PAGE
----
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Omicron: we know now what we must do

Shoppers wearing face masks to protect against Covid-19 walk along the Christmas market at Tuilerie garden in Paris yesterday. Nations across Europe have moved to reimpose tougher measures to stem a new wave of Covid-19 infections spurred by the highly transmissible omicron variant. (AP Photo/Michel Euler)

OMG! OMC!! Just when we were starting to convince ourselves that we had turned a corner on Covid-19, it is looking like déjà vu all over again.

A Merry Christmas, you say? You for real?

Cases are increasing at an alarming rate elsewhere. We see how it is playing out daily whether on the internet or cable TV. The news is grim.

It is depressing too. After all this is meant to be a season of peace, love, joy and hope. It can still be. We will simply once again have to modify how we celebrate – and that’s the bright side: we can do that, and we can because we know more than when we did this pandemic struck.

First, we now have a selection of tools at our disposal that cost us very little except inconvenience. We can wear masks when out and about and interacting with people who are not part of our bubble. We can easily practise social distancing, along with washing or sanitising our hands as part of our everyday routine when entering and leaving any premises other than our own.

Over the top stuff? I don’t think so. There is no harm in being cautious based on all we know to date on how this virus can be transmitted. Now is still not the time to throw caution to the wind.

Secondly, we have and always have had access to vaccines. A vaccine, a double dose and with a booster on top, does not provide full immunity: not like, say, vaccinations for the measles and polio. That much we are learning from reported initial experiences with the new Omicron variant.

But what it does do is crucial. The early evidence is that it mitigates strongly against serious illness and dramatically reduces the possibility of hospitalisation and/or death.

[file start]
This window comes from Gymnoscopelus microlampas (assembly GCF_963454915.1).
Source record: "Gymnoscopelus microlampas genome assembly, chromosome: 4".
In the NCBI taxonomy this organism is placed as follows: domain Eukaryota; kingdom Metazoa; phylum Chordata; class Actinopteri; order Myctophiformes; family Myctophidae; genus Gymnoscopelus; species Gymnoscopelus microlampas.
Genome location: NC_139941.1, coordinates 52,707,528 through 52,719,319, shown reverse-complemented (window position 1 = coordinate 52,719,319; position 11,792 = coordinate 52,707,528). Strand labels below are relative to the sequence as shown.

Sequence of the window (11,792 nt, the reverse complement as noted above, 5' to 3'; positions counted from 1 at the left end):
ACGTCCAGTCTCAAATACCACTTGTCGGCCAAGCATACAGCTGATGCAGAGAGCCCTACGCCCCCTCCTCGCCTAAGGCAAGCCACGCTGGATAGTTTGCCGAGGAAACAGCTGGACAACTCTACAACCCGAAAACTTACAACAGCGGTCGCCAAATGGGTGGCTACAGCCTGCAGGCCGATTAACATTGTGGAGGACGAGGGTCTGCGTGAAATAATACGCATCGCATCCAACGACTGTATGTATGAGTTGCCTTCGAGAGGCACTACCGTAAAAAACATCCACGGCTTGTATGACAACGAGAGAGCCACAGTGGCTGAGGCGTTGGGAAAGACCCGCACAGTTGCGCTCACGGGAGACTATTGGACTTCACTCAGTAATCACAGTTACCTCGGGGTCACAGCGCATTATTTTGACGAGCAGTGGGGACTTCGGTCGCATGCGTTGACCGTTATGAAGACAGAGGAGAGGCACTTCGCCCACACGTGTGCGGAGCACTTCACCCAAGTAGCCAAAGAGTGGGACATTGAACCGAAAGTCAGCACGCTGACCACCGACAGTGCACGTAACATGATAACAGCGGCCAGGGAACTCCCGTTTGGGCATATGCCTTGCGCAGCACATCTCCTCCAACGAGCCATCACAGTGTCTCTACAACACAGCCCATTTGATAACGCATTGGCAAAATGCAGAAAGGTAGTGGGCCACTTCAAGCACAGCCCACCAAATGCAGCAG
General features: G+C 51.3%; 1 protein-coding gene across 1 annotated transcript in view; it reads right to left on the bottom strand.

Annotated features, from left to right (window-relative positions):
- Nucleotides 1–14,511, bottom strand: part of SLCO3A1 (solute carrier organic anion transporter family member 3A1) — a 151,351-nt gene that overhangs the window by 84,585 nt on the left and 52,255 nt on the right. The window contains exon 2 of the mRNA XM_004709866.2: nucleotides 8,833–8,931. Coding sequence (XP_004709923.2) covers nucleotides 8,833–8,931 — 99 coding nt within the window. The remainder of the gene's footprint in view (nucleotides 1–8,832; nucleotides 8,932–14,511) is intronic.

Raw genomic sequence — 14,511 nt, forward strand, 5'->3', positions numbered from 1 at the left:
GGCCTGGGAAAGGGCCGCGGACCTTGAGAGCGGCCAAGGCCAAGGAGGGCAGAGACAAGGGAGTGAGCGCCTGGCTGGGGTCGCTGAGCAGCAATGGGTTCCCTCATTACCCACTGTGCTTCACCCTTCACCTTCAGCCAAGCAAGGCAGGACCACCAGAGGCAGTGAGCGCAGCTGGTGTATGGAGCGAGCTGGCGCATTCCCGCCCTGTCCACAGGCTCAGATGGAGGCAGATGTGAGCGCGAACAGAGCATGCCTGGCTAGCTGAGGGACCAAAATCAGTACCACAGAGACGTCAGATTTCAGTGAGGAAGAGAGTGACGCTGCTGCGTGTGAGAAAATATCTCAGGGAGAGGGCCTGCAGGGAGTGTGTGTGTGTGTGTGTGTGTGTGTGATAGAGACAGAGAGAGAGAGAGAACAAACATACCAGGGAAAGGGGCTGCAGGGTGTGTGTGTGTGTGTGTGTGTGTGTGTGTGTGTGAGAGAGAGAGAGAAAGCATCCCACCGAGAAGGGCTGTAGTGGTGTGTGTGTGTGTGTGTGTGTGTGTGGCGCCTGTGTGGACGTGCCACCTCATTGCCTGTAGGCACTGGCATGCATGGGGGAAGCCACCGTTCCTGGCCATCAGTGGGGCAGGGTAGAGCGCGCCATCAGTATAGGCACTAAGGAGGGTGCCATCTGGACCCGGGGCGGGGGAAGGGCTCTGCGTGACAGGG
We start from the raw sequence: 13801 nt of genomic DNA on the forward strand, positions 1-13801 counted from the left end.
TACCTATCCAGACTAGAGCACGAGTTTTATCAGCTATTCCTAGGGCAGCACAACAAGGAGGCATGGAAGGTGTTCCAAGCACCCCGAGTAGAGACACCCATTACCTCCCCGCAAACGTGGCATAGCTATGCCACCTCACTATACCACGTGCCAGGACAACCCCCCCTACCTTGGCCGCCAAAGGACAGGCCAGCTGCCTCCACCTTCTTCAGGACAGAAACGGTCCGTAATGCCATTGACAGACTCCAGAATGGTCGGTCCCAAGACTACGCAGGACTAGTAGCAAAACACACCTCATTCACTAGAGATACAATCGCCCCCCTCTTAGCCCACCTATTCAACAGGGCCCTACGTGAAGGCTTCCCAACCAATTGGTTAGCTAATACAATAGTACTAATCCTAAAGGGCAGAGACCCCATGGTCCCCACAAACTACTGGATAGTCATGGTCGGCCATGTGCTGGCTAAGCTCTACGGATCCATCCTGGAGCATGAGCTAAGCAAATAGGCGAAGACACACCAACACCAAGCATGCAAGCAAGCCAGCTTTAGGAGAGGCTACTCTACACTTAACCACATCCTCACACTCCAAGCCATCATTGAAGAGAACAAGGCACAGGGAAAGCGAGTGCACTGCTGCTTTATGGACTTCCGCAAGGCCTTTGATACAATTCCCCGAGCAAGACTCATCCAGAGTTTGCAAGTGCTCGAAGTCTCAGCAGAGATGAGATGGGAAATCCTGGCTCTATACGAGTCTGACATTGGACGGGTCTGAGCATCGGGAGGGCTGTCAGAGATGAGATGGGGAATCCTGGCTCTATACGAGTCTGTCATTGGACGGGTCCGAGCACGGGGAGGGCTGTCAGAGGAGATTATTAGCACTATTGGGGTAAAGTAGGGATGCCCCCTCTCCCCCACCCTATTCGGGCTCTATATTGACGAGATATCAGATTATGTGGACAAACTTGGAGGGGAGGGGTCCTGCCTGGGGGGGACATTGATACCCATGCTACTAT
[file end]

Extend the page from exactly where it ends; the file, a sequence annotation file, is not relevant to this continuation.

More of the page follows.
I understand that there are those who will dispute this and prefer instead to pursue their own of action. That is individual choice; and while individual choices can be respected, up to a point, they cannot ever override that which is thought to be in the public interest, for the public good. This is a pandemic, after all.

The public interest is embodied and represented by our Government. We look once more to them to act, and to act promptly and decisively, on our behalf, based on mainstream medical science and on the best information available.

Fed up and fatigued by it all? You are not alone. We all are, Government too, I suspect, along with the many people who are in the trenches and on the front line in medical care.

Nevertheless and notwithstanding, Government relies on us for support in the form of our adherence to protocols, rules and regulations, the voluntary and mandatory.

It is the least we can do. We can quarrel with the benefit of hindsight later, in the post mortem that is sure to follow, here and elsewhere.

Some final thoughts as the year comes to a close.

We get presented almost daily with the stats of how many cases, how many are in hospital and how many have died. Stats are not stories. We need more stories, personal accounts or testimonies if you will, to put compelling human face to the impact this pandemic has had.

I think the same is true for the so many unnecessary road deaths, stabbings and shootings. Unless the victim is part of your circle of family and friends and neighbours, sad to say, it seems they are viewed as just another statistic. Maybe it is time Bermuda reverted to public inquests into tragic deaths, so the message can hit home in human terms.

Finally, I close with a comment attributed to Confucius. We obtain wisdom in three ways. The first is by reflection, which is the noblest; the second is, by imitation, which is the easiest; and the third is by our experiences, which can be most bitter.

My wish for Christmas is that we use the holiday season as a time to reflect on our experiences. In the meantime, as the old bromide goes: hope for the best, but continue to prepare for the worst.

Stay safe and Merry Christmas.

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Published December 21, 2021 at 7:59 am (Updated December 20, 2021 at 8:16 pm)

Omicron: we know now what we must do

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